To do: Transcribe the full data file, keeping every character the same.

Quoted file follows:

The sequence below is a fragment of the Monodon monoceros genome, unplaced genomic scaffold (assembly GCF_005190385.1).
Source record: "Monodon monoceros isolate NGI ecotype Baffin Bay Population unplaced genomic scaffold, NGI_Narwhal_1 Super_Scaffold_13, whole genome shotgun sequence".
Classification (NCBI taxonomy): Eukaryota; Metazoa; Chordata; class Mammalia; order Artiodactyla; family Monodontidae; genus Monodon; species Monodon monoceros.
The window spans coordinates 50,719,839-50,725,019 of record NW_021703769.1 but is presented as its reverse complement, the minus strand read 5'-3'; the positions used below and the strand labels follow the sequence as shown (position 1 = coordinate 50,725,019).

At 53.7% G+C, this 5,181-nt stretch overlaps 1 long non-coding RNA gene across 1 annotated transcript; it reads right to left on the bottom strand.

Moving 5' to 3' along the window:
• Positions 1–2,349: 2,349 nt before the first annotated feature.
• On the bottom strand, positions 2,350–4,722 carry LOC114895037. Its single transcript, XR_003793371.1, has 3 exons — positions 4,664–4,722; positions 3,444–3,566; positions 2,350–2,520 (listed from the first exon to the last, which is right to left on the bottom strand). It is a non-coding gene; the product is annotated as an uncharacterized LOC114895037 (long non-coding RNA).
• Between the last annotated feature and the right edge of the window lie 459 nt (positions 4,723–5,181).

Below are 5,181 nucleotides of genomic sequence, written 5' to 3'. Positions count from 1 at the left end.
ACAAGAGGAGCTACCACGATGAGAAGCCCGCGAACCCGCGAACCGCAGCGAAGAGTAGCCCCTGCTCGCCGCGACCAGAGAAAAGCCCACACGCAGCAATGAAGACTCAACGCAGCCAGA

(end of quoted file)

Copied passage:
The sequence below is a fragment of the Monodon monoceros genome, unplaced genomic scaffold (assembly GCF_005190385.1).
Source record: "Monodon monoceros isolate NGI ecotype Baffin Bay Population unplaced genomic scaffold, NGI_Narwhal_1 Super_Scaffold_13, whole genome shotgun sequence".
Classification (NCBI taxonomy): Eukaryota; Metazoa; Chordata; class Mammalia; order Artiodactyla; family Monodontidae; genus Monodon; species Monodon monoceros.
The window spans coordinates 50,719,839-50,725,019 of record NW_021703769.1 but is presented as its reverse complement, the minus strand read 5'-3'; the positions used below and the strand labels follow the sequence as shown (position 1 = coordinate 50,725,019).

At 53.7% G+C, this 5,181-nt stretch overlaps 1 long non-coding RNA gene across 1 annotated transcript; it reads right to left on the bottom strand.

Moving 5' to 3' along the window:
• Positions 1–2,349: 2,349 nt before the first annotated feature.
• On the bottom strand, positions 2,350–4,722 carry LOC114895037. Its single transcript, XR_003793371.1, has 3 exons — positions 4,664–4,722; positions 3,444–3,566; positions 2,350–2,520 (listed from the first exon to the last, which is right to left on the bottom strand). It is a non-coding gene; the product is annotated as an uncharacterized LOC114895037 (long non-coding RNA).
• Between the last annotated feature and the right edge of the window lie 459 nt (positions 4,723–5,181).

Below are 5,181 nucleotides of genomic sequence, written 5' to 3'. Positions count from 1 at the left end.
ACAAGAGGAGCTACCACGATGAGAAGCCCGCGAACCCGCGAACCGCAGCGAAGAGTAGCCCCTGCTCGCCGCGACCAGAGAAAAGCCCACACGCAGCAATGAAGACTCAACGCAGCCAGA